I am relatively new to the hobby and I would truly appreciate if any of you could elaborate on the matter. This would be very helpful to me and possibly other who are trying o do "the right thing".
<I think you're fine here. Bob Fenner>

LFS With Quarantine Tanks. Is it Safe? -- 10/22/2009
Hi WWM crew.
<Hey Bruce! JustinN here!>
I have set up my new 180 tank (96'' X 18" by 24" high to allow for maximum swimming room for Naso tang).
<Sounds nice>
My LFS has just finished setting up their new quarantine section. They now get their fish in, and place them in a separate area where they administer preventative care and treatment, i.e. medications, etc., then after one month, move them to their display/sales area. One of their assistants has stated that as long as I purchase a fish from them from the quarantined area, before it is moved to the display area, I should not need to quarantine at home. (Since they have not treated their display/sales area, they do not recommend introducing any fish from that section without QT'ing.)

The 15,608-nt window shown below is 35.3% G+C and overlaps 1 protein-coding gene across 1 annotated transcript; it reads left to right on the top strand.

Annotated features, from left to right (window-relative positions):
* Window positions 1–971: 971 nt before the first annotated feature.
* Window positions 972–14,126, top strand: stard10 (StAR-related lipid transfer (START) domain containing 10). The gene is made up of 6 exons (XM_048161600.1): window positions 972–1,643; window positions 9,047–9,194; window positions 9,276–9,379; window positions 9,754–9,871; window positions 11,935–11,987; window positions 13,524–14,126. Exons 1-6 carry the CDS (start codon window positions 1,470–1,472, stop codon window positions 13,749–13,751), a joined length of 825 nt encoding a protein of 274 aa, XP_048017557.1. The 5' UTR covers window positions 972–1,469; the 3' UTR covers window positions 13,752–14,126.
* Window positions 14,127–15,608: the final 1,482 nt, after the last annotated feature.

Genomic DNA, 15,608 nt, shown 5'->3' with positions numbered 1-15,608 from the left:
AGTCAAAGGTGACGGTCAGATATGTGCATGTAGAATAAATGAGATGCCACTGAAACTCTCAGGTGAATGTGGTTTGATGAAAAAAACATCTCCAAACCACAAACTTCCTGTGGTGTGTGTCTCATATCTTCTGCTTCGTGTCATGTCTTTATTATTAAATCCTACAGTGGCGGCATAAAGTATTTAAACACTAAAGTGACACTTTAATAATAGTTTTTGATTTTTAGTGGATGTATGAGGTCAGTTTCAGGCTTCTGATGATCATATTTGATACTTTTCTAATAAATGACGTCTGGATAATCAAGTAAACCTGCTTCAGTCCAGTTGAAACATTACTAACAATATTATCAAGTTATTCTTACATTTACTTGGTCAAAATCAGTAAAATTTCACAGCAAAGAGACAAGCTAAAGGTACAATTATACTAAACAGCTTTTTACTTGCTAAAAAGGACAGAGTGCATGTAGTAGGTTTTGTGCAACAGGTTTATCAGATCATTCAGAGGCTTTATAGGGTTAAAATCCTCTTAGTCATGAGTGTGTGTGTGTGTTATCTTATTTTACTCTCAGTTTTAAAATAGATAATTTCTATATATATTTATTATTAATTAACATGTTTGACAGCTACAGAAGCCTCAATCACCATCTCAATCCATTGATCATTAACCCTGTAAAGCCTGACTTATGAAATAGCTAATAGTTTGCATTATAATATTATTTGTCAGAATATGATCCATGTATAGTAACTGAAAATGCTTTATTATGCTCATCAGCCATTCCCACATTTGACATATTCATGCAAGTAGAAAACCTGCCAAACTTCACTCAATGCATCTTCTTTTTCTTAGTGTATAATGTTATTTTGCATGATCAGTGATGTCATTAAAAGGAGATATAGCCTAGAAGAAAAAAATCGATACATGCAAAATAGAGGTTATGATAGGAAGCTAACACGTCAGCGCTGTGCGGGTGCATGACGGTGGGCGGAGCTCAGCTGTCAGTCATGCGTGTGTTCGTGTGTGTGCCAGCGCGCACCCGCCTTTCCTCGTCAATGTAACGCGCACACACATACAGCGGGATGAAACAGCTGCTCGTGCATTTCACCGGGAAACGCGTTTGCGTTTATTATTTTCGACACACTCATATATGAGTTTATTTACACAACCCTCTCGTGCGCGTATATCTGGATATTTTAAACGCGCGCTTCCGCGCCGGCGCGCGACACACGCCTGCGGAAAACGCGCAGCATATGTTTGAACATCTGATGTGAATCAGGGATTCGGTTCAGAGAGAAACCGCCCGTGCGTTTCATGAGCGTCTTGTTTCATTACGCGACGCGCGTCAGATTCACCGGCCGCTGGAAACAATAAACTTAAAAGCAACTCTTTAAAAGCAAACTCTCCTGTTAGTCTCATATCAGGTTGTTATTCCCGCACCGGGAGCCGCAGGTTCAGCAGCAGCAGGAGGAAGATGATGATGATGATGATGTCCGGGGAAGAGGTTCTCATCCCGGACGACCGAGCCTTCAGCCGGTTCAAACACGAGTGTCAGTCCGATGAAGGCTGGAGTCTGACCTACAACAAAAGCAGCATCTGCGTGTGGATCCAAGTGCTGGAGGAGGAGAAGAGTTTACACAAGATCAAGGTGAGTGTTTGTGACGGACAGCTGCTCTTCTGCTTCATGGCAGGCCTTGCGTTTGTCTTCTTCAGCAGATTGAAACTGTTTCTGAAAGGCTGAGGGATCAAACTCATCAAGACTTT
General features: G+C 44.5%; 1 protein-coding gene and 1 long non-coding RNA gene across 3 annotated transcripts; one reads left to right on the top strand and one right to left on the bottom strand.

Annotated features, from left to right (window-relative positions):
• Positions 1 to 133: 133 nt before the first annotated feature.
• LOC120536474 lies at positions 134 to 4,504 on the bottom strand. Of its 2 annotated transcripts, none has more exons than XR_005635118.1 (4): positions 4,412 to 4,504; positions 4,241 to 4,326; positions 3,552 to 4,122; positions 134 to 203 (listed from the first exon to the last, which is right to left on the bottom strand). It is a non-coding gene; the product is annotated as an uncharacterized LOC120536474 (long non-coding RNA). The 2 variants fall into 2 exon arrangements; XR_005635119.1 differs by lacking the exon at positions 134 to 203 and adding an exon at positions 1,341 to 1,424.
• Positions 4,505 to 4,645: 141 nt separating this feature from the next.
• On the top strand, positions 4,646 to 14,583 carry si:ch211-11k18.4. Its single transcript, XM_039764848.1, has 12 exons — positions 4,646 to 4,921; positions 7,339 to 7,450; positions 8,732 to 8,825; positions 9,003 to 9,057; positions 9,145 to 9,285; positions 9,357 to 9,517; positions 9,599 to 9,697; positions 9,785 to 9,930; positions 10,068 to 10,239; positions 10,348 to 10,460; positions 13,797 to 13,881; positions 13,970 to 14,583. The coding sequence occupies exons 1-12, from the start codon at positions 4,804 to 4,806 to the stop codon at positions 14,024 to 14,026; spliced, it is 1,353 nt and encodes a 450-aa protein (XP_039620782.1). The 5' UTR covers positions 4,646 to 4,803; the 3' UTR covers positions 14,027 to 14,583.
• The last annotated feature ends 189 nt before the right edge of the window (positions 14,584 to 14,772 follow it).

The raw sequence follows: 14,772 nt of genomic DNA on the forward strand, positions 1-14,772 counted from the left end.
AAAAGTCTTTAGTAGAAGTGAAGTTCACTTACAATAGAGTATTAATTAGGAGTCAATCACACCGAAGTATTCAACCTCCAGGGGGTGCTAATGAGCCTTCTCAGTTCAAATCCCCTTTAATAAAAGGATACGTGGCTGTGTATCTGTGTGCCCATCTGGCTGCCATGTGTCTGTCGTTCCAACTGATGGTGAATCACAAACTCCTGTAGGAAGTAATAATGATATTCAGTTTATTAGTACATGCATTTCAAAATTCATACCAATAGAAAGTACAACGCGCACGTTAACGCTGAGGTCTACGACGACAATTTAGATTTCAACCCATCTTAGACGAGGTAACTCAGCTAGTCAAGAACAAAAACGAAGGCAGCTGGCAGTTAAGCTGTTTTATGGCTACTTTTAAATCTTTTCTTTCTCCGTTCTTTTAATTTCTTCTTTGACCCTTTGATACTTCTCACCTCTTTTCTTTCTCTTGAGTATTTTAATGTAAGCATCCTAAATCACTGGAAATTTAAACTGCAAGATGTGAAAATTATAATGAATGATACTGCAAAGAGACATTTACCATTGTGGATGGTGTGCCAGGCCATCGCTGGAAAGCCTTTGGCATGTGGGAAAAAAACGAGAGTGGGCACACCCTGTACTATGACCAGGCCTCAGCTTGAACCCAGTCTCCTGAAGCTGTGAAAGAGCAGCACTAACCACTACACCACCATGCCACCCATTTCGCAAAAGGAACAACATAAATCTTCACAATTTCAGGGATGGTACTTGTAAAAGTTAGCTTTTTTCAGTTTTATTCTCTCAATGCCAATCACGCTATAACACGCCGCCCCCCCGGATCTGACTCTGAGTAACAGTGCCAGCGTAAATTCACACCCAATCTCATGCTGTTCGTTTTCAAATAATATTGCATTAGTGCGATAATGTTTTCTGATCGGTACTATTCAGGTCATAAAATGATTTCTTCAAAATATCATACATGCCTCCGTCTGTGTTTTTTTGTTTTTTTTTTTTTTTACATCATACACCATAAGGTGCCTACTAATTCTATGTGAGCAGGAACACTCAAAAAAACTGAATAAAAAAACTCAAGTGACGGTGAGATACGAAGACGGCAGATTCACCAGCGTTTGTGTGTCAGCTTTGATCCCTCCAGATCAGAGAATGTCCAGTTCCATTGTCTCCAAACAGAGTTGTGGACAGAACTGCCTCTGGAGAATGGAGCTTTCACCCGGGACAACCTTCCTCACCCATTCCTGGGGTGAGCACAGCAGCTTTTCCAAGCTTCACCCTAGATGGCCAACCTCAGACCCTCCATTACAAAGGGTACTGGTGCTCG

<Mmm, is a good thing for a fish store to do -- is more responsible on their part than most are willing to be, but I would still do my own QT at home, just for safe measure.>
I must admit that I have some trepidation regarding this.
On the one hand, if it is safe and reliable, it would give me a very good opportunity to have them order the fish that I desire, have them kept for a month (their risk), and then after their QT take them home. On the other hand, it could lead to certain disaster. if you know what I mean. After setting up my new tank, the last thing I want to do is to start chasing down fish to treat.